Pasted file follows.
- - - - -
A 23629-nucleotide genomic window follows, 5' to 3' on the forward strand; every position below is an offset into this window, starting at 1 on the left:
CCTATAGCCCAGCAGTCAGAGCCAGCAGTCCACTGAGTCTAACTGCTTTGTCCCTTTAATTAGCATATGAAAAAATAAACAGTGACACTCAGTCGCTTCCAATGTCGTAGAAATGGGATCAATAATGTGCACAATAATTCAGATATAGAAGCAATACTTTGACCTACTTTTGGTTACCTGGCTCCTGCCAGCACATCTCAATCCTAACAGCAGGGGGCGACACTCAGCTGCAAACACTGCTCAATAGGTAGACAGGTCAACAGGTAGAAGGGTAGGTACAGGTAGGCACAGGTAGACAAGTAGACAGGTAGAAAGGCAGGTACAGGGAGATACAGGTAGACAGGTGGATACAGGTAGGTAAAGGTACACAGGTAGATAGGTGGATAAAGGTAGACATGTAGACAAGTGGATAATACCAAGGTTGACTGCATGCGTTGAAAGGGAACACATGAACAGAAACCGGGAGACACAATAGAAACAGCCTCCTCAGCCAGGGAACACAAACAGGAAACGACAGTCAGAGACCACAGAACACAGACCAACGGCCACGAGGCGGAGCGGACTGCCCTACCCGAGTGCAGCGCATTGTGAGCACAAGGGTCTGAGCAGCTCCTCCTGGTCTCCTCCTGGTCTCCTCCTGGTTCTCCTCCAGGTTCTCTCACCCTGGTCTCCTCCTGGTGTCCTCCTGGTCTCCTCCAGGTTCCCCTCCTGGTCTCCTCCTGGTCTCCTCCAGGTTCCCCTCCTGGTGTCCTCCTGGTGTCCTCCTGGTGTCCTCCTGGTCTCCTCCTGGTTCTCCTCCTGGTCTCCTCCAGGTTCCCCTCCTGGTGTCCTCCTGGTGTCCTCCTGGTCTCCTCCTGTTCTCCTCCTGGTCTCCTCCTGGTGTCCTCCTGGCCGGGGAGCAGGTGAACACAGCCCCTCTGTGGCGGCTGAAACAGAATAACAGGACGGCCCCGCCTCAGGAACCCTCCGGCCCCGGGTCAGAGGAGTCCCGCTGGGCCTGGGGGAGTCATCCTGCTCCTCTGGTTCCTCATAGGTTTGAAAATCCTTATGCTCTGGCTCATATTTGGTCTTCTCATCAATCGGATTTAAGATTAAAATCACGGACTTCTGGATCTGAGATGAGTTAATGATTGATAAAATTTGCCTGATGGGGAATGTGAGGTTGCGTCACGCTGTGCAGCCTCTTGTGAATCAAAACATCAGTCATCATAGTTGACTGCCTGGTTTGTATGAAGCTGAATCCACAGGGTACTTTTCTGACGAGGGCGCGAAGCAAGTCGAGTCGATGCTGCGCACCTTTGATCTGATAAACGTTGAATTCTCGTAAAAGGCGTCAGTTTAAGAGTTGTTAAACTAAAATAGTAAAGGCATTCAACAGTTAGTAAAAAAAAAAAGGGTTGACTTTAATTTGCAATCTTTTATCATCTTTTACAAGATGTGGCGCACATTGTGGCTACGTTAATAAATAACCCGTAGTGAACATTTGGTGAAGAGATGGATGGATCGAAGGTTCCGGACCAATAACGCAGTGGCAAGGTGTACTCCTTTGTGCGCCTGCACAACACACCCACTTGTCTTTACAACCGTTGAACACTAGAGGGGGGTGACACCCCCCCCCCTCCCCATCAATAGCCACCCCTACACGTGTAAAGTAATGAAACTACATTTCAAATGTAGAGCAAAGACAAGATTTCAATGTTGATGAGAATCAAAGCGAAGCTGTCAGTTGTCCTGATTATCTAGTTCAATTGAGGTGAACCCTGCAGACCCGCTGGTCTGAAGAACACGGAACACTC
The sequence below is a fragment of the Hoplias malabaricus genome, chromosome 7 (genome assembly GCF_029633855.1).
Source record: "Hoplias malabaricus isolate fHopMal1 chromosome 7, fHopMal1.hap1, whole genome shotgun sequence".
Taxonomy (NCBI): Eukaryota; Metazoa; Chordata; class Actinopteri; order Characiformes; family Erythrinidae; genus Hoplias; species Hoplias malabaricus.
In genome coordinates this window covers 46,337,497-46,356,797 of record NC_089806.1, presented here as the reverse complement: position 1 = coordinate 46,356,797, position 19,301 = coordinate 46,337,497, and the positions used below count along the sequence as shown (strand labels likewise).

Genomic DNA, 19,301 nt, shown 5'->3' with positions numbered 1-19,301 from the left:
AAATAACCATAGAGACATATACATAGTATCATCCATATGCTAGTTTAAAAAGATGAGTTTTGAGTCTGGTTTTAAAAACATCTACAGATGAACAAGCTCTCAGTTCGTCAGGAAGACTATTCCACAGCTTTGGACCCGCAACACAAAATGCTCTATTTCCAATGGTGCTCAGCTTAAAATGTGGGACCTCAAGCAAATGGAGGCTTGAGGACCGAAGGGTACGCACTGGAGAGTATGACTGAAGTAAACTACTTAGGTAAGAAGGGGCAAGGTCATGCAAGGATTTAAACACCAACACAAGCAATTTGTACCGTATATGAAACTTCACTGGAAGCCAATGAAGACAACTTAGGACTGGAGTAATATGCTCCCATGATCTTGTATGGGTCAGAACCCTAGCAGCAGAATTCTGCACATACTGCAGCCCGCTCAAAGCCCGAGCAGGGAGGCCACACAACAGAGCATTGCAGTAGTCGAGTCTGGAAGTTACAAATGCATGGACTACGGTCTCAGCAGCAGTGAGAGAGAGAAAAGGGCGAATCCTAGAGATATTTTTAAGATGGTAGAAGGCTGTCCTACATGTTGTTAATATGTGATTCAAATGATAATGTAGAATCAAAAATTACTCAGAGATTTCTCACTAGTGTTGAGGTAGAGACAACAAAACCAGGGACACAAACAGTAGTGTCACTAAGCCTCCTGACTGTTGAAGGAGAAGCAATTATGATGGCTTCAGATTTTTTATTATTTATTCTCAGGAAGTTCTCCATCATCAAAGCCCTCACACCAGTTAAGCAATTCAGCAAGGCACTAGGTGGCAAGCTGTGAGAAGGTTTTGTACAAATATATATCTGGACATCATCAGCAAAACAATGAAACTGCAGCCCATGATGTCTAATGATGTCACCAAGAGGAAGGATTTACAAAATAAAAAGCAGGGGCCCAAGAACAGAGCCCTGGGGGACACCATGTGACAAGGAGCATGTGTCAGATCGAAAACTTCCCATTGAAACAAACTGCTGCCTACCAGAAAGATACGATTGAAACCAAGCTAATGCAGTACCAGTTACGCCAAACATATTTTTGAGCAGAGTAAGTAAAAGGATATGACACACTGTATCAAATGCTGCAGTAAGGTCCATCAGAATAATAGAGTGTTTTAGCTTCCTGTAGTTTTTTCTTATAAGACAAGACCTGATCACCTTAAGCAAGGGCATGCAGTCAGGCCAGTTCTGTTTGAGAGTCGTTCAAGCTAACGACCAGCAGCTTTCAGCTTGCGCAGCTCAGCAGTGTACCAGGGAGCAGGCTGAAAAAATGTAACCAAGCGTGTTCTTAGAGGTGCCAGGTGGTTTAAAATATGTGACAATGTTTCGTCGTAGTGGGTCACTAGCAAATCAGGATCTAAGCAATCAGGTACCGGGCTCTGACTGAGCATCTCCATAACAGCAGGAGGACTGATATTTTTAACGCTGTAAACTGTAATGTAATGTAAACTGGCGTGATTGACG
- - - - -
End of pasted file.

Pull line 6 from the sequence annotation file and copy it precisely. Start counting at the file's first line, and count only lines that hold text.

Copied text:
In genome coordinates this window covers 46,337,497-46,356,797 of record NC_089806.1, presented here as the reverse complement: position 1 = coordinate 46,356,797, position 19,301 = coordinate 46,337,497, and the positions used below count along the sequence as shown (strand labels likewise).